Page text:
A recent court decision ruled that a CPA’s failure to file and pay his taxes couldn’t be used against him in an unrelated tax shelter case.
The CPA in question, Robert Nagy, was originally tried in a district court for his participation in a tax shelter scheme, and found liable for $2.6 million in penalties. During the course of trial, evidence was admitted that Nagy had not timely filed and paid his taxes. On review, the Fourth Circuit decided that that was inadmissible character evidence, and overturned the penalties.
“Nothing in the record connects Nagy’s failure to timely file or pay his personal taxes to any knowing act of fraud or fraudulent intent …,” the court wrote. “Moreover, for Rule 403 purposes, the admission of Nagy’s personal tax information was highly prejudicial and quite likely to influence the jury against him.”
The original case
Nagy advised Charles Cathcart and his various Derivium companies in the development and marketing of an investment scheme termed the “90 percent loan program.” As part of this scheme, customers of Derivium would transfer appreciated securities to Derivium as “collateral” and receive in return a “loan” equal to 90 percent of the value of the securities. Derivium represented to its customers that it would cause hedging transactions to be undertaken to protect against market fluctuations, and that the 90 percent loan payments would be made by a separate offshore entity or entities that would also engage in the hedging transactions.
In reality, Derivium would not hold the securities received as collateral, but would immediately sell the customer’s securities, thus funding the loan payments out of the sales proceeds. There was no offshore entity.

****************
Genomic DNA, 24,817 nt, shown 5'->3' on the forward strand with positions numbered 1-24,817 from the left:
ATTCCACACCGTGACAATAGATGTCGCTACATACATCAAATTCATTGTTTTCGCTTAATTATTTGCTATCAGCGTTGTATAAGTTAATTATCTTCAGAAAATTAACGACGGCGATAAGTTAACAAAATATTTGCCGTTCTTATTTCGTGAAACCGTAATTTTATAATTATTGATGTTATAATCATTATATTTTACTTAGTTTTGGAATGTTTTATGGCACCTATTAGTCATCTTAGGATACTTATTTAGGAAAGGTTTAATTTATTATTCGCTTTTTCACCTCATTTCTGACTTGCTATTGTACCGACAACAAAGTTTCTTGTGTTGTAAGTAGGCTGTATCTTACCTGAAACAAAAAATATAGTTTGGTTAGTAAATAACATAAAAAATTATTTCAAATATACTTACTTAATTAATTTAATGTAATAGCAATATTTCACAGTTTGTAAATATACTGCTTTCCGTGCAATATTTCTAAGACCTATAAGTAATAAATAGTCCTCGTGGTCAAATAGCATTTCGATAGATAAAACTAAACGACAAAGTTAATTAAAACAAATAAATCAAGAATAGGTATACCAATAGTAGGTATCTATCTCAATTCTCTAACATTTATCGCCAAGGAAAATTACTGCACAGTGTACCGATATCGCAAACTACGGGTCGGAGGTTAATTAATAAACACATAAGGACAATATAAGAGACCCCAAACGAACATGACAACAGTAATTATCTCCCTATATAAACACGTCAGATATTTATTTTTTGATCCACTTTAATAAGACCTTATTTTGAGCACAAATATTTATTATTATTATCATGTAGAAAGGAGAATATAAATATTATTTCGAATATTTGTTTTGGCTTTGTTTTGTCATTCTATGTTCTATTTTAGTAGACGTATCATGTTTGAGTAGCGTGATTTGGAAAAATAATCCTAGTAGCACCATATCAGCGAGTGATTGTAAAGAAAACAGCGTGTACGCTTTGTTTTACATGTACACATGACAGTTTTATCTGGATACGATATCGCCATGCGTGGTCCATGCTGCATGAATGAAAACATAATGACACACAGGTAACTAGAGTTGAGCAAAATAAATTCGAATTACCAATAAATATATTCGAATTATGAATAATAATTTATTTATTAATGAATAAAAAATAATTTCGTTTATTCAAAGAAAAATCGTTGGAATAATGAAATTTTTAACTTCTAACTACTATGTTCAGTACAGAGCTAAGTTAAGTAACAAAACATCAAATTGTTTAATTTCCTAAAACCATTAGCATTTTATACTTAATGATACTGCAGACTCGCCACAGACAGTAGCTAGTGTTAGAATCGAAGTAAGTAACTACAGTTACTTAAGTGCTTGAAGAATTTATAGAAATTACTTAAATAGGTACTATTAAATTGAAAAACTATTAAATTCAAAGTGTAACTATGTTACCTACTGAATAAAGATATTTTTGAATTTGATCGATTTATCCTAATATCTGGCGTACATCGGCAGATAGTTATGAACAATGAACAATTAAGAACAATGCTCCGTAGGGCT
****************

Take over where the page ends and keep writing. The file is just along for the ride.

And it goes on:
Nagy’s role was to give Derivium his opinion, as a CPA, that the 90 percent loans were bona fide loans and not sales of securities, which would have been subject to federal and state income tax at the time of the sales. Derivium used Nagy’s tax advice in its marketing to customers.
The IRS assessed penalties under Section 6700 against Nagy and others who participated in the scheme. Nagy paid 15 percent of the penalties and filed a refund claim in the District Court of South Carolina.
At trial, the district court ruled that the transactions were sales, and the jury found Nagy liable for $2.6 million for the Section 6700 penalty for promotion of an abusive tax shelter. However, the district court permitted information regarding Nagy’s failure to timely file and pay his taxes to come before the jury. This was reversible error, the Fourth Circuit concluded, and so vacated the liability and penalty verdicts.
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